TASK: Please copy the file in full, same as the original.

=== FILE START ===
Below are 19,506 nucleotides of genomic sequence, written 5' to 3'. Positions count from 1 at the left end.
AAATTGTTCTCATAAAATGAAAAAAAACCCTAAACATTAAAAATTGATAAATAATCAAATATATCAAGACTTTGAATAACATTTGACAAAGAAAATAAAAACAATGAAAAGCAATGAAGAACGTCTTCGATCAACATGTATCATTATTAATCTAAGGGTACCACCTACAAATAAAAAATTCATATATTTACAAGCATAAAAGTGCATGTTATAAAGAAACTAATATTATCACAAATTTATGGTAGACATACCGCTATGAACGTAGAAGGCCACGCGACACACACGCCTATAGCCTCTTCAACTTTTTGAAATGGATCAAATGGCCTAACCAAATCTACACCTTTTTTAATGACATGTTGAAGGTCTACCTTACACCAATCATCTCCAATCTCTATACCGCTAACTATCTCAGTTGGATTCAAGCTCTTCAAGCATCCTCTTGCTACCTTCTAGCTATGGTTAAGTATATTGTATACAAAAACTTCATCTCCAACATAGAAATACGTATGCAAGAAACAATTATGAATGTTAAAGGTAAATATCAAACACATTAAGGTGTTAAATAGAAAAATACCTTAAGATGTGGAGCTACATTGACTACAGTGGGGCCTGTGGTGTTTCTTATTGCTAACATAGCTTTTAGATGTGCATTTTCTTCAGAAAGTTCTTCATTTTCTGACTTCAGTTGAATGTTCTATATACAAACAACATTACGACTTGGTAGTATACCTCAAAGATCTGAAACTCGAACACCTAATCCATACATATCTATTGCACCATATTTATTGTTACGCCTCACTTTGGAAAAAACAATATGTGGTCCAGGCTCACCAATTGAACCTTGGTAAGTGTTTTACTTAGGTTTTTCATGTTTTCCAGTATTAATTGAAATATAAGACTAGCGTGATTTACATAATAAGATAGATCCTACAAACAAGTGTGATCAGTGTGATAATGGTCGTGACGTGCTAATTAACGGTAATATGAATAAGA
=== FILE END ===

Below are 19,506 nucleotides of genomic sequence, written 5' to 3'. Positions count from 1 at the left end.
AAATTGTTCTCATAAAATGAAAAAAAACCCTAAACATTAAAAATTGATAAATAATCAAATATATCAAGACTTTGAATAACATTTGACAAAGAAAATAAAAACAATGAAAAGCAATGAAGAACGTCTTCGATCAACATGTATCATTATTAATCTAAGGGTACCACCTACAAATAAAAAATTCATATATTTACAAGCATAAAAGTGCATGTTATAAAGAAACTAATATTATCACAAATTTATGGTAGACATACCGCTATGAACGTAGAAGGCCACGCGACACACACGCCTATAGCCTCTTCAACTTTTTGAAATGGATCAAATGGCCTAACCAAATCTACACCTTTTTTAATGACATGTTGAAGGTCTACCTTACACCAATCATCTCCAATCTCTATACCGCTAACTATCTCAGTTGGATTCAAGCTCTTCAAGCATCCTCTTGCTACCTTCTAGCTATGGTTAAGTATATTGTATACAAAAACTTCATCTCCAACATAGAAATACGTATGCAAGAAACAATTATGAATGTTAAAGGTAAATATCAAACACATTAAGGTGTTAAATAGAAAAATACCTTAAGATGTGGAGCTACATTGACTACAGTGGGGCCTGTGGTGTTTCTTATTGCTAACATAGCTTTTAGATGTGCATTTTCTTCAGAAAGTTCTTCATTTTCTGACTTCAGTTGAATGTTCTATATACAAACAACATTACGACTTGGTAGTATACCTCAAAGATCTGAAACTCGAACACCTAATCCATACATATCTATTGCACCATATTTATTGTTACGCCTCACTTTGGAAAAAACAATATGTGGTCCAGGCTCACCAATTGAACCTTGGTAAGTGTTTTACTTAGGTTTTTCATGTTTTCCAGTATTAATTGAAATATAAGACTAGCGTGATTTACATAATAAGATAGATCCTACAAACAAGTGTGATCAGTGTGATAATGGTCGTGACGTGCTAATTAACGGTAATATGAATAAGA